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Ragtime (1981) Poster

(1981)

Trivia

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Because of the presence of the ailing James Cagney, in what became his final big screen appearance, the movie was officially exempted from the long-running actors' strike of the early 1980s. It was the only production to receive that honor.
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James Cagney had been advised by his doctors and caregivers that making a film at this point in his life was very important for his health. The actor never flew, so he and his wife took an ocean liner to London, where his scenes were filmed. Despite his numerous infirmities, he stayed on-set during his fellow actors' close-ups to give them line readings.
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James Cagney objected to saying "nigger" in reference to Walker, so "buck" was substituted.
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Jack Nicholson had to drop out of the film less than a month before filming began, leaving the producers without a name star. Director Milos Forman recruited James Cagney, who he had met the year before at a private dinner in Connecticut. He offered Cagney any part he wanted, including (facetiously) Evelyn Nesbitt.
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James Cagney was 81 when he filmed this movie. Commissioner Rhinelander Waldo was 32 at the time in which the movie was set.
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This film reunited James Cagney, coming out of a 20-year retirement, with Pat O'Brien, his frequent co-star from the 1930s and 1940s. It was the last theatrical film for both of them.
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James Cagney used a wheelchair at the time of shooting. Most scenes show him sitting. A stand-in was used for scenes showing him on his feet, shot from the back to obscure the stand-in's face.
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Milos Forman hired Donald O'Connor at the request of James Cagney. O'Connor had been having personal and professional problems, and Cagney wanted to help him.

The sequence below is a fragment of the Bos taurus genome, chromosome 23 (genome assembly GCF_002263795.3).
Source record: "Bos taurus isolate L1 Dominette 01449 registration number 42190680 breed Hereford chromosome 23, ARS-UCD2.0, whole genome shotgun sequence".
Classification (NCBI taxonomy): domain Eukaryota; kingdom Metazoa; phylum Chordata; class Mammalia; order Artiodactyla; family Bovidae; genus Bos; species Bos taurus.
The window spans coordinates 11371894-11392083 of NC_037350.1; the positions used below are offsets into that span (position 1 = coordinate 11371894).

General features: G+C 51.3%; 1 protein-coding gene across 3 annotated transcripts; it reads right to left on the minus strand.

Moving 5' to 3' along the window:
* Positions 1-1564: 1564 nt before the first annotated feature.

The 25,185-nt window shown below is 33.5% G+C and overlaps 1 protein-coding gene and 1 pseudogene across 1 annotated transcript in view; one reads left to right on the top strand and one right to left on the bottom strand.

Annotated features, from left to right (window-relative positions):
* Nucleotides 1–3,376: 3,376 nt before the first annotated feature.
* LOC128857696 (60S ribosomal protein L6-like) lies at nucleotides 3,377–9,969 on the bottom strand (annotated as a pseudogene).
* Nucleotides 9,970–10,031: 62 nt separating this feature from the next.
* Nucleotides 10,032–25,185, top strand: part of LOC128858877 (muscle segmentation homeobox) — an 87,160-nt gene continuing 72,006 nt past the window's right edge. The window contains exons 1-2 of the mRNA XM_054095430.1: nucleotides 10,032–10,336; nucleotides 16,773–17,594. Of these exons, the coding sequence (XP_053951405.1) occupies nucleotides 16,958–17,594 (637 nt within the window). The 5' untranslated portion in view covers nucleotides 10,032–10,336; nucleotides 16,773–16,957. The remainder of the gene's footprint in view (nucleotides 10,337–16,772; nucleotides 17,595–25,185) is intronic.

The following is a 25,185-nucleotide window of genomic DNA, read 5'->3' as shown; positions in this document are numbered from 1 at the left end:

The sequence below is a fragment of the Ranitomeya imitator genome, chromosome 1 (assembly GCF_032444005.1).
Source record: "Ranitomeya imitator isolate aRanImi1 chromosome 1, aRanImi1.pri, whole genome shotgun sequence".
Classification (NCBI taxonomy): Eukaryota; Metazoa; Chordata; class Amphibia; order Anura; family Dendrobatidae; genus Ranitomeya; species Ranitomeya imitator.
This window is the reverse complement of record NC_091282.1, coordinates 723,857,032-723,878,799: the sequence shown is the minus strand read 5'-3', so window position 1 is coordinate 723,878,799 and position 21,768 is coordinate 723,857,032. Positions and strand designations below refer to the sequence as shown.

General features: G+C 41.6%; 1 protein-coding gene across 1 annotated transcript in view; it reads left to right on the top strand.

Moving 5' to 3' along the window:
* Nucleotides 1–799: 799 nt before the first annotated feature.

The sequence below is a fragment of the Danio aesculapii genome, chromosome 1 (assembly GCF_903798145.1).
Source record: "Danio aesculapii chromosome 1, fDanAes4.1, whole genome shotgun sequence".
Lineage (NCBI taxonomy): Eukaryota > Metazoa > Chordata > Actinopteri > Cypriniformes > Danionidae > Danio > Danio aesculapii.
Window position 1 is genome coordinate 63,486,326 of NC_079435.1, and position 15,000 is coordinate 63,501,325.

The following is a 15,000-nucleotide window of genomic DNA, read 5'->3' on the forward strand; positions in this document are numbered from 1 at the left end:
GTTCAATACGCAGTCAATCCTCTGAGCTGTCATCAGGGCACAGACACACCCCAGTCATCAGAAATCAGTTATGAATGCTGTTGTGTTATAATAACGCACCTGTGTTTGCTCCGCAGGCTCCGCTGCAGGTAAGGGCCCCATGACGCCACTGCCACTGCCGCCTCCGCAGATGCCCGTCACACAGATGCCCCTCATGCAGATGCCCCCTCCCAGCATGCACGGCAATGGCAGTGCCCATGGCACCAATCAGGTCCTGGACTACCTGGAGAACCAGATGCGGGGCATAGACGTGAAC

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James Cagney's memory was failing him, and cue cards had to be used.
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A ten-minute sequence on the Lower East Side featuring real-life social activist Emma Goldman was cut from the final print. In the sequence, Goldman takes Evelyn Nesbitt back to her apartment, explains her misgivings about women wearing restrictive undergarments, removes them from Nesbitt and tries to recruit her for the Socialist cause. During the scene, a voyeuristic younger brother followed them into the building and secretly watches Nesbitt undress.
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According to Director Milos Forman, James Cagney initially agreed to play New York City Police Commissioner Rhinelander Waldo on two conditions: he would not sign a contract of any kind, and he reserved the right to change his mind and quit the film until three days before shooting began on his scenes.
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Mary Steenburgen was pregnant during filming. Her turn-of-the-century clothes concealed it.
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Nastassja Kinski wanted to play the role of Evelyn Nesbit, but she couldn't get Nesbit's accent.
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Director Joseph L. Mankiewicz facilitated the filmmakers' use of the Mount Kisco (New York) Mutual Fire Company's station in the filming of the fire house sequences. Mankiewicz was a local resident.
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Jeffrey DeMunn performed his own stunts, including a scene in which he tries to get out of a straight jacket hung upside down from a height.
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O.J. Simpson lobbied hard for the role of Coalhouse Walker, Jr. As presented in the documentary O.J.: Made in America (2016), Simpson saw himself in that role, but Director Milos Forman decided to go with Howard E. Rollins, Jr., a former teacher who got his first break in films with this role.